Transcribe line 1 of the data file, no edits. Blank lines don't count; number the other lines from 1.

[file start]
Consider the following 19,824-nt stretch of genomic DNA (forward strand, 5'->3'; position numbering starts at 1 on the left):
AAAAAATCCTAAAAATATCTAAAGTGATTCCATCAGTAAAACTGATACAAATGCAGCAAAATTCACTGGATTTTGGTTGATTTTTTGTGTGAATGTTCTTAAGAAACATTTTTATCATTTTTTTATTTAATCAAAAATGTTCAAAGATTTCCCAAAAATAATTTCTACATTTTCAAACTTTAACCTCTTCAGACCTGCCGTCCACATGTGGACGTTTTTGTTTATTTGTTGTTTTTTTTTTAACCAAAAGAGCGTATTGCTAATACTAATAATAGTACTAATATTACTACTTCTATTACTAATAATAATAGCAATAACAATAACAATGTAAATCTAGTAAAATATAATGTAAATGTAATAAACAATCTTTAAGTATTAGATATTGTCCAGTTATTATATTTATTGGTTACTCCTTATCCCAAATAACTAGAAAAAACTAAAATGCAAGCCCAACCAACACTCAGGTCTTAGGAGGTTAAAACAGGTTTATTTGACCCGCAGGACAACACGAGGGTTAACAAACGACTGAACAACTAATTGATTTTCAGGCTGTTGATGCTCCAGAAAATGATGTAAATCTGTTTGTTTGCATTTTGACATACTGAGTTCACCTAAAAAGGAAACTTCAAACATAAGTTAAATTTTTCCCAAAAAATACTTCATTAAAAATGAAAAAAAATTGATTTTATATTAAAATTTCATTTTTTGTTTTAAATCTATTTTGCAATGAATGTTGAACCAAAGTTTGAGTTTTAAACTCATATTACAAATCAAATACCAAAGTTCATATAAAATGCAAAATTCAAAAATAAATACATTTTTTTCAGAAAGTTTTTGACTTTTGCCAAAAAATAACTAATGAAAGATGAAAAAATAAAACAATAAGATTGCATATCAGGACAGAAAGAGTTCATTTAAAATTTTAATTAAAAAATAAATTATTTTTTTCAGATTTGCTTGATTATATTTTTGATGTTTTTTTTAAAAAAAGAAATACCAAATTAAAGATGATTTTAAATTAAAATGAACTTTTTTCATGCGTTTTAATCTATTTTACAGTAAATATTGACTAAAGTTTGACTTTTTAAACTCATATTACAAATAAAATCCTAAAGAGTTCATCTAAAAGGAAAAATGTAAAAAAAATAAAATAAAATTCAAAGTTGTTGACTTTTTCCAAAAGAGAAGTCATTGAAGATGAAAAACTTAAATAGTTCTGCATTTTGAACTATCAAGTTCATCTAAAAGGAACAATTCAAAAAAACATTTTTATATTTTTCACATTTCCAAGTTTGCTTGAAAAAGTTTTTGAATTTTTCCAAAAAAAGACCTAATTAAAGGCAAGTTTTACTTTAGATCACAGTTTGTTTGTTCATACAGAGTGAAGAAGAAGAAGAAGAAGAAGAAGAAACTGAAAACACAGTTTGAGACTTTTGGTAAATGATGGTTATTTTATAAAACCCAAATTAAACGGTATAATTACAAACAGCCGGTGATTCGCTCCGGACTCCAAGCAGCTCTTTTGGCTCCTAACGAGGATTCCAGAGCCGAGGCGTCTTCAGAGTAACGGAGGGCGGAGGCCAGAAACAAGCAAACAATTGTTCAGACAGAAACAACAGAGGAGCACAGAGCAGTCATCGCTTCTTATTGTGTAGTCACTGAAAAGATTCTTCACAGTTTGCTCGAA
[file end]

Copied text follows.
Consider the following 19,824-nt stretch of genomic DNA (forward strand, 5'->3'; position numbering starts at 1 on the left):